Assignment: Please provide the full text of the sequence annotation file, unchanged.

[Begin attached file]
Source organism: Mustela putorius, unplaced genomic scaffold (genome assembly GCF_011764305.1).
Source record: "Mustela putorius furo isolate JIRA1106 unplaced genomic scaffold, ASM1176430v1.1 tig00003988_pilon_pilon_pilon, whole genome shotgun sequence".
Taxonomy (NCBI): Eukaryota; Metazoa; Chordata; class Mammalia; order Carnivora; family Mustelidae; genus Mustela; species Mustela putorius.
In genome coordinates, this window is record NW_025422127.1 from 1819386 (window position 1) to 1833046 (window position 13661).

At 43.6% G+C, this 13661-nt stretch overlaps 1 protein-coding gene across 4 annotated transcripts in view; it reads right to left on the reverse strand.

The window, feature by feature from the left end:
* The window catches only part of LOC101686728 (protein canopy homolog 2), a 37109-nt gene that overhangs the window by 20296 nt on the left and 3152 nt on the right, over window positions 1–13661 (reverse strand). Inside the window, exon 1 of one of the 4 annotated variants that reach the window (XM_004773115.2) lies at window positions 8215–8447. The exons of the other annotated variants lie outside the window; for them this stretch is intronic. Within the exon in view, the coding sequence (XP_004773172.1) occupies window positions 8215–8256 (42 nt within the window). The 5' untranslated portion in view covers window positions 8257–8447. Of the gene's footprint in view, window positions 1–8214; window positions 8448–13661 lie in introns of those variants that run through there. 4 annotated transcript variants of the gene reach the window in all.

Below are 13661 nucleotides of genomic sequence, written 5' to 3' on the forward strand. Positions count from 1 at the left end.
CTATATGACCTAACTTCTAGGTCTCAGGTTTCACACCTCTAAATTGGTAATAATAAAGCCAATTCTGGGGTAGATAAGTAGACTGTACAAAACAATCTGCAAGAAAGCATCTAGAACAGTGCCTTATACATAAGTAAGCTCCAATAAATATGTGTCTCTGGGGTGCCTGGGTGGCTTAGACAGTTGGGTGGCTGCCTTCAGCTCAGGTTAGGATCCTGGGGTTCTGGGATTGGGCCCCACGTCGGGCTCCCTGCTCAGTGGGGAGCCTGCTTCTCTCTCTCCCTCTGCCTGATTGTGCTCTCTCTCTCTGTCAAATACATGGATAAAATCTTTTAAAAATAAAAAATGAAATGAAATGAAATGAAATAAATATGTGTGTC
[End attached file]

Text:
Source organism: Mustela putorius, unplaced genomic scaffold (genome assembly GCF_011764305.1).
Source record: "Mustela putorius furo isolate JIRA1106 unplaced genomic scaffold, ASM1176430v1.1 tig00003988_pilon_pilon_pilon, whole genome shotgun sequence".
Taxonomy (NCBI): Eukaryota; Metazoa; Chordata; class Mammalia; order Carnivora; family Mustelidae; genus Mustela; species Mustela putorius.
In genome coordinates, this window is record NW_025422127.1 from 1819386 (window position 1) to 1833046 (window position 13661).

At 43.6% G+C, this 13661-nt stretch overlaps 1 protein-coding gene across 4 annotated transcripts in view; it reads right to left on the reverse strand.

The window, feature by feature from the left end:
* The window catches only part of LOC101686728 (protein canopy homolog 2), a 37109-nt gene that overhangs the window by 20296 nt on the left and 3152 nt on the right, over window positions 1–13661 (reverse strand). Inside the window, exon 1 of one of the 4 annotated variants that reach the window (XM_004773115.2) lies at window positions 8215–8447. The exons of the other annotated variants lie outside the window; for them this stretch is intronic. Within the exon in view, the coding sequence (XP_004773172.1) occupies window positions 8215–8256 (42 nt within the window). The 5' untranslated portion in view covers window positions 8257–8447. Of the gene's footprint in view, window positions 1–8214; window positions 8448–13661 lie in introns of those variants that run through there. 4 annotated transcript variants of the gene reach the window in all.

Below are 13661 nucleotides of genomic sequence, written 5' to 3' on the forward strand. Positions count from 1 at the left end.
CTATATGACCTAACTTCTAGGTCTCAGGTTTCACACCTCTAAATTGGTAATAATAAAGCCAATTCTGGGGTAGATAAGTAGACTGTACAAAACAATCTGCAAGAAAGCATCTAGAACAGTGCCTTATACATAAGTAAGCTCCAATAAATATGTGTCTCTGGGGTGCCTGGGTGGCTTAGACAGTTGGGTGGCTGCCTTCAGCTCAGGTTAGGATCCTGGGGTTCTGGGATTGGGCCCCACGTCGGGCTCCCTGCTCAGTGGGGAGCCTGCTTCTCTCTCTCCCTCTGCCTGATTGTGCTCTCTCTCTCTGTCAAATACATGGATAAAATCTTTTAAAAATAAAAAATGAAATGAAATGAAATGAAATAAATATGTGTGTC